The Savanna Agricultural Research Institute (SARI) of the Council for Scientific and Industrial Research (CSIR) has called on government to regularize BT cowpea, a genetically modified variety.
The new insect resistant improved cowpea variety developed by the Institute in collaboration with partner institutions, has the potential to boost cowpea production by nearly 10 percent annually over the next five years, according to SARI.
This, it argues, would contribute to strengthening food security, improve the livelihoods of smallholder farmers as well as help the country to reduce its reliance on imports. Against this backdrop, it said the government must fast track its introduction.
This came to light when the media, farmers, agricultural and seed experts, among others, were introduced to the new BT cowpea variety project trial field in the Northern Region.
The sensitization event organized by SARI in collaboration with the African Agriculture Technology Foundation (AATF) was to allow the participants to familiarise with the research and breeding process, from the source of the gene which came from Monsanto through AATF and how the various trials were conducted by SARI.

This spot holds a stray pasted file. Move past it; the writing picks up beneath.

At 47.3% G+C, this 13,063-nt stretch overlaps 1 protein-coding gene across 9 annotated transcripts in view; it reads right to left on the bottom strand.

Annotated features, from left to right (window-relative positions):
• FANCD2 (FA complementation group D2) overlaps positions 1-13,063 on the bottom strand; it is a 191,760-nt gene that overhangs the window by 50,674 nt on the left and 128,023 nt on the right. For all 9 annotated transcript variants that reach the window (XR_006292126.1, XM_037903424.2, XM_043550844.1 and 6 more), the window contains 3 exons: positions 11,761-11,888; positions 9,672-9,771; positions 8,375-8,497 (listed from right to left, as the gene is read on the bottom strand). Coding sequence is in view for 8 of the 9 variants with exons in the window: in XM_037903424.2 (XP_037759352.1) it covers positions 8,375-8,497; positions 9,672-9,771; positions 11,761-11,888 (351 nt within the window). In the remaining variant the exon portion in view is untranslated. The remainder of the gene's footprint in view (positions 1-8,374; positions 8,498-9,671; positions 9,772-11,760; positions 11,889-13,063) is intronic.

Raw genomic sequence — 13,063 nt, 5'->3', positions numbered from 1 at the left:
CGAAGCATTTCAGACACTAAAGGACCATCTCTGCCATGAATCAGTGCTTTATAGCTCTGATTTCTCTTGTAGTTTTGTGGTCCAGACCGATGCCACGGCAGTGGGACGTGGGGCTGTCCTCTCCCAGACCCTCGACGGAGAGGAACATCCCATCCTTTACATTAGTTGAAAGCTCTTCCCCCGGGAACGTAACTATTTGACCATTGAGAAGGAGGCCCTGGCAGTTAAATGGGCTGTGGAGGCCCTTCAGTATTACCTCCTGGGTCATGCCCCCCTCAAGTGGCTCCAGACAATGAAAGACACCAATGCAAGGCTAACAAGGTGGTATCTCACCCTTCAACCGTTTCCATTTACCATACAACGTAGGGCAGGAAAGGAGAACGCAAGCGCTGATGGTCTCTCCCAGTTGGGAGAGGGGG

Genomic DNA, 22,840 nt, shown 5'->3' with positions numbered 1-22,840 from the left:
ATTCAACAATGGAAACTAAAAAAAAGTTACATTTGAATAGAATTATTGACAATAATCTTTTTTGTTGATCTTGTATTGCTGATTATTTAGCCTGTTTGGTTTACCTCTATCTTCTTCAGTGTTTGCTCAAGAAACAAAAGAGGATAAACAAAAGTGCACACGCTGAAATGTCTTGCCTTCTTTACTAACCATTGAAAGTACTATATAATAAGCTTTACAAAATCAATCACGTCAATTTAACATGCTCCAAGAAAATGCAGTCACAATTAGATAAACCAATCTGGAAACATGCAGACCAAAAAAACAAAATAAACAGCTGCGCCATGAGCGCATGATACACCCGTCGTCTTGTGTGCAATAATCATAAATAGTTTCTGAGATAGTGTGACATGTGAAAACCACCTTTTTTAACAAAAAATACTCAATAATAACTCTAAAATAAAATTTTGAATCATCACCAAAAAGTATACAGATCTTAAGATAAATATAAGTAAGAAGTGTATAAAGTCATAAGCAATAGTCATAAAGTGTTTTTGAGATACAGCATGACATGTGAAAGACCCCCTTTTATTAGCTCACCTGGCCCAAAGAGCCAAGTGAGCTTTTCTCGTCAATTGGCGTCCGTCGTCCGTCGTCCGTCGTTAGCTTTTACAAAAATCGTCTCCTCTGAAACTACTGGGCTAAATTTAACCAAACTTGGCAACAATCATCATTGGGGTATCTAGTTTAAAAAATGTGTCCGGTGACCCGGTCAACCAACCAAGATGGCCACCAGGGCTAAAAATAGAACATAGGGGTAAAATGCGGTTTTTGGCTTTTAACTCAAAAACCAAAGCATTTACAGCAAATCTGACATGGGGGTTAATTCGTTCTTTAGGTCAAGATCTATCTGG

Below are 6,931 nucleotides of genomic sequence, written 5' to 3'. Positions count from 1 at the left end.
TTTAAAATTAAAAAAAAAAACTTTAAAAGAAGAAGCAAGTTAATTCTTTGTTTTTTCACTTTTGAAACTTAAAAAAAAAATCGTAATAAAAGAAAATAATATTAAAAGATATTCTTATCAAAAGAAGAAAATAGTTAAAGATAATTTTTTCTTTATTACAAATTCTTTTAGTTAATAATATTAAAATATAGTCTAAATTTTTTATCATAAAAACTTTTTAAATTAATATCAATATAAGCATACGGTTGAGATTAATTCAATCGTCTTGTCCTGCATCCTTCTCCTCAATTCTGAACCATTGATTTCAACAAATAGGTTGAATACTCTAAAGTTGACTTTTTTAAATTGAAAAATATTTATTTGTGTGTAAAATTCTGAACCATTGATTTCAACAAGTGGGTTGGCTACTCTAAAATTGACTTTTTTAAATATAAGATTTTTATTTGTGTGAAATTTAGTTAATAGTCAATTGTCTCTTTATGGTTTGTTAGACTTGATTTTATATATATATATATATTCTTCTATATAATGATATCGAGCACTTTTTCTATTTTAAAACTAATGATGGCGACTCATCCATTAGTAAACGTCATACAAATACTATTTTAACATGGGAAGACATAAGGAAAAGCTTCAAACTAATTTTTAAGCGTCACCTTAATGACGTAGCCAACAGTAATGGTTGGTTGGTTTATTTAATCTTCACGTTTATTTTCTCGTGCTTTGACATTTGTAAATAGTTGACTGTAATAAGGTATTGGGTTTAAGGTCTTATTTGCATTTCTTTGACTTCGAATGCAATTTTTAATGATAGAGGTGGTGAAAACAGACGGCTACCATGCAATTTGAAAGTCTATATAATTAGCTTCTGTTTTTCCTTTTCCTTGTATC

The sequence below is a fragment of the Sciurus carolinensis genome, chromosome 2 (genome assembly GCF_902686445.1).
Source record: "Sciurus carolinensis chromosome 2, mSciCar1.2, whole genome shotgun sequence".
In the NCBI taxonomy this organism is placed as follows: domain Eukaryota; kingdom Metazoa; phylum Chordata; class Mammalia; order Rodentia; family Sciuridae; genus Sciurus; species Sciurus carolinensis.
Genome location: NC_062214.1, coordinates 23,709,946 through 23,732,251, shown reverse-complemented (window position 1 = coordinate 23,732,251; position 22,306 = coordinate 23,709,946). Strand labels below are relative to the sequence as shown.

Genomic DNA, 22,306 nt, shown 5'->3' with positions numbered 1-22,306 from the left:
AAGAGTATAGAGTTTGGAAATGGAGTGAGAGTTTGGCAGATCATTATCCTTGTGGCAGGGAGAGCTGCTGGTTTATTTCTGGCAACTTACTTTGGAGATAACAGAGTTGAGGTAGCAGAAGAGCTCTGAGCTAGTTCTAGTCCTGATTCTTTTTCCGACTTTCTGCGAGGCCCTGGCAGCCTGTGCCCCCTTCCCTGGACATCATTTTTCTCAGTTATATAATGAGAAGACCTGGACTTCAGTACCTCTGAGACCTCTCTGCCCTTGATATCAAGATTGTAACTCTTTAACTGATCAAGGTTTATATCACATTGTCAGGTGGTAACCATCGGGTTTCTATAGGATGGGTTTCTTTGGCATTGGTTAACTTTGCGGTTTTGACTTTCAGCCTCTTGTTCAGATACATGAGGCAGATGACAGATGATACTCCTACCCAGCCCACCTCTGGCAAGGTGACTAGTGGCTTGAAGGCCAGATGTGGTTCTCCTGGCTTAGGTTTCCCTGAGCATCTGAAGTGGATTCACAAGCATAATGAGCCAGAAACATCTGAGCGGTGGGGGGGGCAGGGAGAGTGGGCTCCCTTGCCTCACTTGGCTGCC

Dr. Ibrahim Atokple, a research scientist said, the innovation was developed and evaluated through a joint public-private partnership with the Commonwealth Scientific and Industrial Research Organisation in Australia, AATF in Kenya and SARI as well as other institutions in Ghana, Nigeria and Burkina Faso.
He explained that SARI will multiply the seeds of the BT cowpea for commercial quantities for farmers to plant when regularized. “Ghanaians are already eating Genetically Modified Organisms (GMO) foods without knowing it due to the food imported into the country. It has come to stay and therefore needed only to be regulated because all imported foods contain GMO,” he said.
According to him, there is no risk in eating the GMO and that the moment any food is taken, being GMO or not, the digestive system produces enzymes that break down the protein or the gene into a form that would be used by the body.